“There was kind of a gap in the schedule of what we were thinking about doing with him,” Brown said. “The mile and a quarter was a little bit of a jump, but we took a shot and it paid off.”
There were other New York-bred opportunities ahead, topped by the Empire Classic in October, but they didn’t offer the same purse value and prestige as open handicap races that could be steps toward America’s richest event.
“Races like that looked like they would have fit him very well,” Brown said. “It was time to take a shot. The owner wanted to take a shot and he was right.”
Suddenly, the Breeders’ Cup Classic seemed like a logical goal. “He ran terrific and we started to think about this race and maybe we can get there,” Brown said, “so we started to work backwards from it. We had to sit one of the races out and the Whitney seemed like the logical race to sit out. We were using the Woodward as a prep for the Jockey Club in turn as a prep for this race.”
Zivo was fourth in the Woodward - his lone off-the-board finish in his career - and finished second to Tonalist in the Jockey Club Gold Cup that was marred when Wicked Strong clipped heels and unseated jockey Rajiv Maragh.
Zivo galloped about 1 1/2m Thursday morning.
Big Cazanova – Trainer Peter Miller remained on the outside looking in with the only also-eligible for the race and hoping for a scratch. The conditioner Thursday repeated that he would wait as long as possible for scratch deadline Friday and if no scratches occur, run him instead in the Las Vegas Marathon, in which he is also entered on the Friday card.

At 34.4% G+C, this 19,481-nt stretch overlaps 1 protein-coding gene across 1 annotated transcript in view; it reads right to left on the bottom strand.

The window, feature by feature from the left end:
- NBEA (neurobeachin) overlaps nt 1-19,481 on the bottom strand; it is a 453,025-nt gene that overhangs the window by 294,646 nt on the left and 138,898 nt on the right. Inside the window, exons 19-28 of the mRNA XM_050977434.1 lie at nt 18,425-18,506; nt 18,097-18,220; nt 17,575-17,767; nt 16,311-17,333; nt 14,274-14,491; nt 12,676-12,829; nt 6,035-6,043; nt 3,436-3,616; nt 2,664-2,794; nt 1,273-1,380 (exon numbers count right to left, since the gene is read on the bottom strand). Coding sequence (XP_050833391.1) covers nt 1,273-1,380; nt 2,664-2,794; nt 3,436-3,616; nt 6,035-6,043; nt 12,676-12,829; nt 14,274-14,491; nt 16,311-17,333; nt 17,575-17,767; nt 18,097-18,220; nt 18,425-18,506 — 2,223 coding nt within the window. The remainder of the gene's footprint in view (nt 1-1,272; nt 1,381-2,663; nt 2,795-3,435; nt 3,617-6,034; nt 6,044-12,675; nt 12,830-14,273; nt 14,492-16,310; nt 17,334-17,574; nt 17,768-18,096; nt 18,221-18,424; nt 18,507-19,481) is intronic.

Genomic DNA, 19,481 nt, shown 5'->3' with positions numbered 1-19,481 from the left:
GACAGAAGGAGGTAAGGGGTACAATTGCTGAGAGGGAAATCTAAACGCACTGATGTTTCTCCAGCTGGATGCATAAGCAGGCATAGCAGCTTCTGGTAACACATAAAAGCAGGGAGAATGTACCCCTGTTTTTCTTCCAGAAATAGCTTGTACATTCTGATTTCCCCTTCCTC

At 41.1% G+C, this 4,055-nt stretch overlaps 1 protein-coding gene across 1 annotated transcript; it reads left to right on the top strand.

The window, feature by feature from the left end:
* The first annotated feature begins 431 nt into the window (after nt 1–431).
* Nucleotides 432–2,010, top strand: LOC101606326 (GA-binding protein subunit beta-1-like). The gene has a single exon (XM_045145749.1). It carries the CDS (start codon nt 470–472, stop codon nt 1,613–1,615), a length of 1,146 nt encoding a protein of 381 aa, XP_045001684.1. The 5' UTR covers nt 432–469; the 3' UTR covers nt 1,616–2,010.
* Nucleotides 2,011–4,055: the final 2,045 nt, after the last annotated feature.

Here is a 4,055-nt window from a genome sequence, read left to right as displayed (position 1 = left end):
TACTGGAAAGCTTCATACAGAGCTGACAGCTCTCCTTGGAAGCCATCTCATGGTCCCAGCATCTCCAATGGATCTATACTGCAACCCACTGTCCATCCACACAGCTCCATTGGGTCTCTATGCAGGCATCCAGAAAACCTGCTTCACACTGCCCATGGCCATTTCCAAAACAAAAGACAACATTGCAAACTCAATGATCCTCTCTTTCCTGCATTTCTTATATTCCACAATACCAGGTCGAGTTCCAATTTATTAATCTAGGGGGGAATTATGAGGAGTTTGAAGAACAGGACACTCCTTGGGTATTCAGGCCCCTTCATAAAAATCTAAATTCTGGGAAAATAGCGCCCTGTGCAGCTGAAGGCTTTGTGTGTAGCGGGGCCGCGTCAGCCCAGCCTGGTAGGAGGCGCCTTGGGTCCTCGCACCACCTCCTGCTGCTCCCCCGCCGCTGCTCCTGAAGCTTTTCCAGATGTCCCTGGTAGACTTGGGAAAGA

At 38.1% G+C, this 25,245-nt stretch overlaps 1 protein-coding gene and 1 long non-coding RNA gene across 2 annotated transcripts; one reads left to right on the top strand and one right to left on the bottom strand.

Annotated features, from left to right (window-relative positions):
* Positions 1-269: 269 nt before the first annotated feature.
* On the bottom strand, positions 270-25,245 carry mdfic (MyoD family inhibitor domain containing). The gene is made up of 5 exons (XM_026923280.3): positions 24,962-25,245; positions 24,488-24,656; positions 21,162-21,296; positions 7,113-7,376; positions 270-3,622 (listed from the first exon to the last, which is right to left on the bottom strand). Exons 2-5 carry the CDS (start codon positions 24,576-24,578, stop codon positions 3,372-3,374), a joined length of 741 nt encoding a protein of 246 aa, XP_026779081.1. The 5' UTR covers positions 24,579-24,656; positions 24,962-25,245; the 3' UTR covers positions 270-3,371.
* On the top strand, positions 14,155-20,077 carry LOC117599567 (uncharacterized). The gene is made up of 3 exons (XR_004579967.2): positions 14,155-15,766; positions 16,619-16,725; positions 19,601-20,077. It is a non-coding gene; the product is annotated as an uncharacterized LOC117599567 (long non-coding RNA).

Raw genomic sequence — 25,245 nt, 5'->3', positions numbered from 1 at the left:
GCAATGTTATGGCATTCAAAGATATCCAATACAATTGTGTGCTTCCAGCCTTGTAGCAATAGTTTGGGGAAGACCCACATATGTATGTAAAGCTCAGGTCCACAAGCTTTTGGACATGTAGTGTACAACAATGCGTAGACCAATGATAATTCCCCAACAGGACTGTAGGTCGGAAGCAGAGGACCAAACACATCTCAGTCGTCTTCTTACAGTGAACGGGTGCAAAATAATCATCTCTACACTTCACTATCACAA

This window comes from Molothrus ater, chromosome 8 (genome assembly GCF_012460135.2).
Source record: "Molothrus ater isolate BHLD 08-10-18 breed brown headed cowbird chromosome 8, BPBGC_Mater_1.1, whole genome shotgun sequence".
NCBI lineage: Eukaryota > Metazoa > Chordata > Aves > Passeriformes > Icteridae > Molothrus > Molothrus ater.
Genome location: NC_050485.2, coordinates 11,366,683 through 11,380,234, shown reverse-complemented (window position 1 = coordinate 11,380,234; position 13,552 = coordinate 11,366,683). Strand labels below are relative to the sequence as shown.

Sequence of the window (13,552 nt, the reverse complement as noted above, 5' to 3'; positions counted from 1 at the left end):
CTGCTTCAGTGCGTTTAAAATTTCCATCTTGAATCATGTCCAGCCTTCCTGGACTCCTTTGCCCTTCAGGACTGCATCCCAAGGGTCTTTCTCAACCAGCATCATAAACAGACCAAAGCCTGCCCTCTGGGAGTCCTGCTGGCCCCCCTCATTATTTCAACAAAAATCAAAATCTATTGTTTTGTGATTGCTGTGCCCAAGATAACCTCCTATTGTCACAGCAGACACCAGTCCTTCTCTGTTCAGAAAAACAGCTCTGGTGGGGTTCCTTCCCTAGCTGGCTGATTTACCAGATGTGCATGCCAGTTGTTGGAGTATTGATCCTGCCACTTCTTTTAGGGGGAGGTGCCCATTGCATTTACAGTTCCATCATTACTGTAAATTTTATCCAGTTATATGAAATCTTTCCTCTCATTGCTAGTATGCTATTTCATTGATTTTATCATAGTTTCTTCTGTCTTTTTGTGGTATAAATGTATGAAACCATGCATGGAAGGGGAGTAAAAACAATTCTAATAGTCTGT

The 5yo Argentine-bred ridgling galloped 1 ½ m at Santa Anita Thursday with exercise rider Martin Contreras after being shipped north from San Luis Rey Downs Wednesday.
Thursday, October 30, 2014
LEPAROUX READY FOR HIS NINTH BREEDERS’ CUP WORLD CHAMPIONSHIPS
Fresh off of collecting his 2,000th career win on Wednesday at Churchill Downs, jockey Julien Leparoux will depart for California upon the conclusion of Thursday’s local racing action to compete in his ninth Breeders’ Cup World Championships at Santa Anita Park on Friday and Saturday.
“It’s the world championships,” said Leparoux, who has five Breeders’ Cup mounts over the two days. “Everyone in the world comes and it’s a fun event. I remember watching it as a kid and it’s something that is just really fun and cool to be a part of now.”
Leparoux has won five Breeders’ Cup races in his career: Nownownow (2007 Juvenile Turf), champion Forever Together (2008 Filly & Mare Turf), Furthest Land (2009 Dirt Mile), champion Informed Decision (2009 Filly & Mare Sprint) and champion She Be Wild (2009 Juvenile Fillies).
His three-peat at Santa Anita in 2009 won him the Bill Shoemaker Award as the top jockey at that year’s Breeders’ Cup.